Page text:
CoEng had a new client come to us 2-weeks before the reporting deadline to support them with their EWRB application. The client, who was part of a Fortune 500 company, had their information validated and entered by CoEng… they were surprised and concerned to see a low score of 35!

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How Global Adjustment Rate Structure Unexpectedly Cost An Organization $250,000 In One Year

CoEng started a partnership with a rapidly growing and expanding Licensed Producer named Agripharm in mid 2018. They were looking for support in their pursuit to achieve the lowest possible energy cost per unit of production. They enrolled in the REA app, which utilizes a software and services platform to automate the work at hand while ensuring there is constant communication between the client and the service provider. Energy and asset management must be practiced… Continuously!

One of the first things analyzed in REA was the rate structure in which Agripharm was enrolled in. Rate structure refers to how a client is billed for energy use and is a major factor in how much an organization pays for their energy each year. For medium to large electricity consumers in Ontario, we immediately look at the business case for Class A vs. Class B Global Adjustment.

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Understanding Your Class A Performance with REA

As the Class A Global Adjustment opt-in time quickly approaches in Ontario, it is important to start analyzing your peak setting performance during the May 2018 to Apr 2019 base period. It is essential for organizations to understand the business case of Class A vs. Class B in order to decide whether it makes sense to opt-in to Class A by the June 15th, 2019 IESO deadline.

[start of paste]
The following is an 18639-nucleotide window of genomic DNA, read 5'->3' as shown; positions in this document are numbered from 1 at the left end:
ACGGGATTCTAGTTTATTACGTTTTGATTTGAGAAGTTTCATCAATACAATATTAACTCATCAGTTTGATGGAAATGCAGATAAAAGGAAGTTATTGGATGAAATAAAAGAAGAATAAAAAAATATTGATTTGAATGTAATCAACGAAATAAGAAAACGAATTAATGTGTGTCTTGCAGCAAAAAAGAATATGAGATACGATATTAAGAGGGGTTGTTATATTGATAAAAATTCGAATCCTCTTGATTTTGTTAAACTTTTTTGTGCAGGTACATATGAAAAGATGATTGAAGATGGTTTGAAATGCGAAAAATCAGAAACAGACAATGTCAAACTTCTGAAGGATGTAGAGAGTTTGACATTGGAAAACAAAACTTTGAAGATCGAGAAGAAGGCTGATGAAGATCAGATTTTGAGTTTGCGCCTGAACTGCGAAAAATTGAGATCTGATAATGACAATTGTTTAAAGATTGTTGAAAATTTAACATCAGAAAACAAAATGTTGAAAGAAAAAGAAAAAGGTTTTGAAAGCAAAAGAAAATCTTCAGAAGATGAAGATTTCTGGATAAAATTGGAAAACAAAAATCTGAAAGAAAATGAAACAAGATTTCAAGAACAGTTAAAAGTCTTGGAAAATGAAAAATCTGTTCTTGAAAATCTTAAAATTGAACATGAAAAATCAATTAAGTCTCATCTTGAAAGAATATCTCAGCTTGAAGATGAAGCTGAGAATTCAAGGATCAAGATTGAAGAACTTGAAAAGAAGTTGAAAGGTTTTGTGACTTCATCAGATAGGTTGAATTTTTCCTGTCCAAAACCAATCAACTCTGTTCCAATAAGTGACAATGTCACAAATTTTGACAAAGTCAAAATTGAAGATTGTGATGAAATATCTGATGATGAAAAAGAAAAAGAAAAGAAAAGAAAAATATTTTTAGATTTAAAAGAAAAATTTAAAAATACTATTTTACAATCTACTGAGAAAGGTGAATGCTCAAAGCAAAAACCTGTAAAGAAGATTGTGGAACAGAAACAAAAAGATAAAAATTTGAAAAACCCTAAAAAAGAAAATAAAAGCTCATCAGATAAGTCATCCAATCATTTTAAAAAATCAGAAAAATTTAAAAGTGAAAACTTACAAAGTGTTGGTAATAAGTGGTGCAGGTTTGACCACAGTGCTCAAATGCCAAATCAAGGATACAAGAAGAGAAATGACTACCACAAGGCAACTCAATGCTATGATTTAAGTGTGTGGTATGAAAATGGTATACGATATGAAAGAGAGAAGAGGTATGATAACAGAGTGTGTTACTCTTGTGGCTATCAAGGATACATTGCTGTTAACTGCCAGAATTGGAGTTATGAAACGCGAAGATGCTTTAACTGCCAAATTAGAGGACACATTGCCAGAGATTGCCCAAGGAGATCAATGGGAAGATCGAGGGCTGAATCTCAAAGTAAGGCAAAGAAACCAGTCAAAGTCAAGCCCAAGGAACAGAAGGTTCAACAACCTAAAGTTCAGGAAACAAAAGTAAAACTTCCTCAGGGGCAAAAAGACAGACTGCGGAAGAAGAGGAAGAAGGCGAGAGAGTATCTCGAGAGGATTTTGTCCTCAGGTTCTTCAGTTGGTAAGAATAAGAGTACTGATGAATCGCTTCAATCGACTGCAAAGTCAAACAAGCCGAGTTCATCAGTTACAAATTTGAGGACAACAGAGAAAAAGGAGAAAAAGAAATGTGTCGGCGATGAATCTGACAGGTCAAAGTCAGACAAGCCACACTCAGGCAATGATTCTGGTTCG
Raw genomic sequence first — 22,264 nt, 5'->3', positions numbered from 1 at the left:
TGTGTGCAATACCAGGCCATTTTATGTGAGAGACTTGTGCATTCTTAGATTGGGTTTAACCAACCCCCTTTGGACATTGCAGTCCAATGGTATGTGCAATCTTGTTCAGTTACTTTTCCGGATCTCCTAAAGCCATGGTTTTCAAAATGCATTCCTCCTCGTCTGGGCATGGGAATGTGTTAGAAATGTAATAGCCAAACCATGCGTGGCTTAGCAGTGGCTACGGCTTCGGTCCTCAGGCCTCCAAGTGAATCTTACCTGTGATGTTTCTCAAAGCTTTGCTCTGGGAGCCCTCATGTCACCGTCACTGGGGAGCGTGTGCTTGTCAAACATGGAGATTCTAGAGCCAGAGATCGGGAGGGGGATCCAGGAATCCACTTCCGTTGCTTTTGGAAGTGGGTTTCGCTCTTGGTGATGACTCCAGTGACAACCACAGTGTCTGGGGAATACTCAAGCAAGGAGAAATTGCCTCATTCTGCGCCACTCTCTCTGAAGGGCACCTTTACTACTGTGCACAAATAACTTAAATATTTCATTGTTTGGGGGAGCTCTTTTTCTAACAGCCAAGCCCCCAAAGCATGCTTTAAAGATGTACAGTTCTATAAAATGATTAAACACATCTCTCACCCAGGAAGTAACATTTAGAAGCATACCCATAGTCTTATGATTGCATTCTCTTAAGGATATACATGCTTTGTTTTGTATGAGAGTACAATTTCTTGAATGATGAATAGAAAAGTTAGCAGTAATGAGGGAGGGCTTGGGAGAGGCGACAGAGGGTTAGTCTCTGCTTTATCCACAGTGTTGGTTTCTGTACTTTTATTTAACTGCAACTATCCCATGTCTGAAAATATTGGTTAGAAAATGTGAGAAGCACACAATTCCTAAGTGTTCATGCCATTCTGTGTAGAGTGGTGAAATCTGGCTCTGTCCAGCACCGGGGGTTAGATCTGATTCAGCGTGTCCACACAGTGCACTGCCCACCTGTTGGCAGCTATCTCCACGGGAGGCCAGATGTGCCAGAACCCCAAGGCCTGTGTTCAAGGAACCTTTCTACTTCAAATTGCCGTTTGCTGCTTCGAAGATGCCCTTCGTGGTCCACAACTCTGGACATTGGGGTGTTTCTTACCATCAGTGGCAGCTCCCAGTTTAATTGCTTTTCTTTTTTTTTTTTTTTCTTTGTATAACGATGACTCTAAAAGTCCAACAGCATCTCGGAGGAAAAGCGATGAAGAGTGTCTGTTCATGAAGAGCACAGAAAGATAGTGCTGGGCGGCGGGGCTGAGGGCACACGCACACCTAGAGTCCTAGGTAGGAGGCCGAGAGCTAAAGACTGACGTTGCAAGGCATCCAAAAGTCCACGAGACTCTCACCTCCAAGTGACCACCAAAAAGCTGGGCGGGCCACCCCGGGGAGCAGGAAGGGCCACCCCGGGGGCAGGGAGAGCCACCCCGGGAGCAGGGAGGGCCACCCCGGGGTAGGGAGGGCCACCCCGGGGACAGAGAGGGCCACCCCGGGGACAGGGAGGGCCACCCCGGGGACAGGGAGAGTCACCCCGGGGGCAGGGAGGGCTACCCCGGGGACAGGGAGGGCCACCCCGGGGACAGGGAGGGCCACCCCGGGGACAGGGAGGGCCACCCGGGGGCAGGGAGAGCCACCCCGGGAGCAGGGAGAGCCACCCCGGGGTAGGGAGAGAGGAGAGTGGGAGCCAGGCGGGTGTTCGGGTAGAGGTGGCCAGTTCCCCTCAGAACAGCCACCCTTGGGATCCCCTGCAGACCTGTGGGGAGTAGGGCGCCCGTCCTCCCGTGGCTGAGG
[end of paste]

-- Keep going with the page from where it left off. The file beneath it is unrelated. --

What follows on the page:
The business case analysis for global adjustment can be rapidly (and affordably) completed by taking advantage of REA’s advanced Energy Dashboard features. The following explains the approach of determining the global adjustment business cases for your organization.

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Continuous Energy Management in the Dynamic World of Buildings

Energy management is a strategy that must be implemented continuously to achieve successful results in the dynamic nature of buildings. The dynamic components of buildings include items like energy consumption, energy rates, maintenance activities, equipment retrofits, seasonal changes and the flow of information.

With buildings being a dynamic entity, energy management cannot be practiced in static events every few years. Instead, energy management must be implemented on a continuous basis to ensure every utility bill is analyzed, the most cost-effective utility rate structure is being used, and maintenance/retrofit projects are coordinated effectively to ensure project benefits are maximized while risk is minimized.